The dying water bodies of Kashmir!

kashmir lake

(The land which was once the legendry Satisar may soon turn into a desert if we do not reclaim and protect our water bodies!)

Last year in these columns the tragic state of our water bodies was described in detail with the hope that some concrete action would be initiated to save these. Unfortunately, nothing substantial has been achieved. Only tons upon tons of weed are being taken out. No strong and positive action is being taken to address the basic causes of pollution and encroachment of these water bodies. We have physically eaten away these and in many cases polluted these beyond redemption.

As the legend describes it, Kashmir Valley was a huge lake.  Kalhana, the author of the earliest recoded history of Kashmir, Rajtarangni, states that the valley of Kashmir was a huge lake called Satisar. The Lake was drained through the Varmul gorge by Kashyap Reshi after killing the demon Jalodbhava guarding the outlet. The draining of the Lake reclaimed the present valley of Kashmir. The geological findings especially the presence of Karewas (geological formations of sedimentary clay) throughout the valley confirm this mythological belief. For thousands of years Kashmiris had the privilege of having the last remnants of Satisar as Wular, Manasbal, Dal, and Nageen. These water bodies were our living heritage from the times immemorial. In fact, as per the findings at Burzhom and many other similar places, the human civilisation in Kashmir started on the banks of these water bodies right from the Neolithic age.

For centuries these water bodies survived and were the pride of Kashmir. Till the middle of the last century that is during the reign of the erstwhile Maharaja Hari Singh, most of the Lakes including the smaller water bodies and even the canals of Srinagar survived and continued to exist. However, with the freedom of the sub-continent and ushering in of the popular peoples’ governments, these water bodies started slowly shrinking and even disappearing. During the autocratic rule people respected the law and there was no escape for violators in any field. Even most of our lush green forests also continued their existence during Maharaja’s reign.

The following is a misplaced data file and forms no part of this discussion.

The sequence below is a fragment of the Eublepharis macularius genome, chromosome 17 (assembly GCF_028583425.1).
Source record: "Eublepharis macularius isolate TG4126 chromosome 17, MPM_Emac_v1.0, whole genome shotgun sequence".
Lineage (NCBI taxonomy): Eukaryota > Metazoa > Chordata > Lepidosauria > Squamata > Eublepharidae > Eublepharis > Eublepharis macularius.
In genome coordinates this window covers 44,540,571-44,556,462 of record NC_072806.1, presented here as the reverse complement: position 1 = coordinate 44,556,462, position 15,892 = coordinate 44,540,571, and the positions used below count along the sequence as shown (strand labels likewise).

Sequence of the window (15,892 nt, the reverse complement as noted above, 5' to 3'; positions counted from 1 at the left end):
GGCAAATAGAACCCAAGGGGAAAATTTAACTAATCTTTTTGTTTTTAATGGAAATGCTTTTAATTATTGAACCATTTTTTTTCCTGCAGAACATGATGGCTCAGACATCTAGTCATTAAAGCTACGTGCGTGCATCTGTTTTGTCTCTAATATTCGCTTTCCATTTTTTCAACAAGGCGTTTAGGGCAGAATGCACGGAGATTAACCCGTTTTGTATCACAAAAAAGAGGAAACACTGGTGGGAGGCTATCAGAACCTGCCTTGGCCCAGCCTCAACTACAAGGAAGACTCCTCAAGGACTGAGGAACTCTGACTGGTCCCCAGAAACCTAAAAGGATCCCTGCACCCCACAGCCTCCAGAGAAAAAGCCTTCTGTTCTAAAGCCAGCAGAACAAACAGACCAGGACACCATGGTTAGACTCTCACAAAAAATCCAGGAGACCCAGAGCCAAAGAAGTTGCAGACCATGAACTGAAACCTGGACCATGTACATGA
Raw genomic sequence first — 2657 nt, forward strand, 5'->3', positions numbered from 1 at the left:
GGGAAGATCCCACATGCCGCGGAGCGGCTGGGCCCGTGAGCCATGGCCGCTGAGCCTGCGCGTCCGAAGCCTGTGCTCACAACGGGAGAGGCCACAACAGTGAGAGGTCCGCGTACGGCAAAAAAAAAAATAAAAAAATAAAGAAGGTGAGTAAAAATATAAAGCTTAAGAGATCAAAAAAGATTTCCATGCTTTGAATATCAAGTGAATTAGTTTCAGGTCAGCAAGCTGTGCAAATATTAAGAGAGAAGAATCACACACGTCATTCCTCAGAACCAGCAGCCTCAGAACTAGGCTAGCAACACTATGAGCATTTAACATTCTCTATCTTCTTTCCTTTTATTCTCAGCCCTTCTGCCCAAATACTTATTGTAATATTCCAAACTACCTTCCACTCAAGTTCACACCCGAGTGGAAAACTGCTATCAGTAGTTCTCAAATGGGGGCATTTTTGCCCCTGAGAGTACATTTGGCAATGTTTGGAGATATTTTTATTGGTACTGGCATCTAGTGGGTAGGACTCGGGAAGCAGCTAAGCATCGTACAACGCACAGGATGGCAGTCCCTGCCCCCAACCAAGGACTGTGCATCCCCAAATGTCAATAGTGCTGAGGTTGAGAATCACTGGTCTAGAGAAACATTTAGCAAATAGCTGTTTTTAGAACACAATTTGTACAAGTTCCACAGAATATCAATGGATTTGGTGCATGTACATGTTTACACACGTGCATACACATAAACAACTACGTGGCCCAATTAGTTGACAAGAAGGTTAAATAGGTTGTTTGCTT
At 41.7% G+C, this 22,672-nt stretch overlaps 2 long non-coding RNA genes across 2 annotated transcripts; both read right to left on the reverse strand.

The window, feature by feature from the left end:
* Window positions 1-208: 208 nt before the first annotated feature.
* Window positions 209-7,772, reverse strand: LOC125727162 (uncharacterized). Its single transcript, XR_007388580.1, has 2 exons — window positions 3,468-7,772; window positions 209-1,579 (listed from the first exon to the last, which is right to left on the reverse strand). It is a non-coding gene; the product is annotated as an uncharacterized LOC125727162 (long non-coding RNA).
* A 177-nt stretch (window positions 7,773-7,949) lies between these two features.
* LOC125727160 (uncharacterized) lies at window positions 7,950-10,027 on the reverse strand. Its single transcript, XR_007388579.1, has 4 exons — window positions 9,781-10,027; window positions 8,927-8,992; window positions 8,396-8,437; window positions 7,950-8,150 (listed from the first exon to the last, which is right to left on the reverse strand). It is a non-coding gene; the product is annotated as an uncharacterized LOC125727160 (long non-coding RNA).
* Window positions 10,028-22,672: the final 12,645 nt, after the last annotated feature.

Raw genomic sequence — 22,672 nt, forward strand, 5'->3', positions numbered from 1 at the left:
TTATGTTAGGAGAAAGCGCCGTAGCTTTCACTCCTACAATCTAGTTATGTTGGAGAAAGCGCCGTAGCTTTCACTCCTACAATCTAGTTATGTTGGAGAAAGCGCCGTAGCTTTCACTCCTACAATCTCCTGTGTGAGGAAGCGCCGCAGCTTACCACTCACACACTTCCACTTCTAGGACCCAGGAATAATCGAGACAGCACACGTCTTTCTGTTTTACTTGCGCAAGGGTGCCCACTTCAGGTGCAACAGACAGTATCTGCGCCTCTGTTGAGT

It is just in last 3 to 4 decades that we, the present inhabitants of the so called “Paradise on Earth”, have (due to our insatiable material greed) brought these to total ruination. Three fourths of blame for ruining these water bodies can be squarely placed on the local people. This is especially true of the Dal Lake. It is immaterial as to who has done how much damage, whether these are house boat owners, hoteliers, vegetable growers, residents inside or on the banks of the lake. Damage beyond redemption has not only been done but is continuing on a daily basis.

As regards the role of the people entrusted with the restoration of the Lake, there can be no better judgement than that given by the former Chief Minister Azad who publicly admitted that the Lake has become a “Money Minting Machine” for the politicians! He said so in spite of the fact that the political set up he was blaming was headed by him. The most unfortunate part of the tragedy is that the government had woken up towards the necessity of restoring and conserving the Lake in mid-seventies itself. The best ever report for the restoration and conservation of Dal Lake was prepared in 1977 by a team of New Zealand consultants (Enex Consortium). The consultants had made some very practical recommendations for initiating measures to arrest the further deterioration in the condition of the Lake as also to restore it to its previous glory. These measures would have stopped accumulation of nutrients in the lake and over a period of time this would result in a net loss of nutrients that would in turn curb weed growth and thus improve the water quality. The Enex report provided cost estimates and based on analysis deemed the proposed improvements economically feasible. In fact, at that time the Overseas Development Agency of U.K. and the World Bank had offered to fund the restoration of the Lake through some international agency.

The only remedy is a peoples’ movement to save our heritage and the water of life. Without water there is no life. Recently, Prime Minister Narendra Modi in his “Man ki Baat” address stressed the necessity of conserving water. According to him in ancient India it was said that if iron is touched by “Paras” it turns into gold! But now present “Paras” is water. The water is God’s blessing. He has directed all concerned to ensure conservation of water. He has also appealed to people to make every effort to conserve every drop of water. It is a very good initiative. Let us hope his directions percolate down to his administration in the State and practical steps are taken not only to conserve still existing water bodies but the ones which have disappeared or at present are being choked are redeemed and reclaimed. It is also incumbent on the local leadership to start a mass movement both for conservation of water bodies and reclamation of the dying and the already dead water bodies! In the alternative, due to the global climate change the Paradise on Earth may turn into a desert like the Sahara desert!

Mohammad Ashraf, I.A.S. (Retired) (Former Director General Tourism, Jammu & Kashmir)


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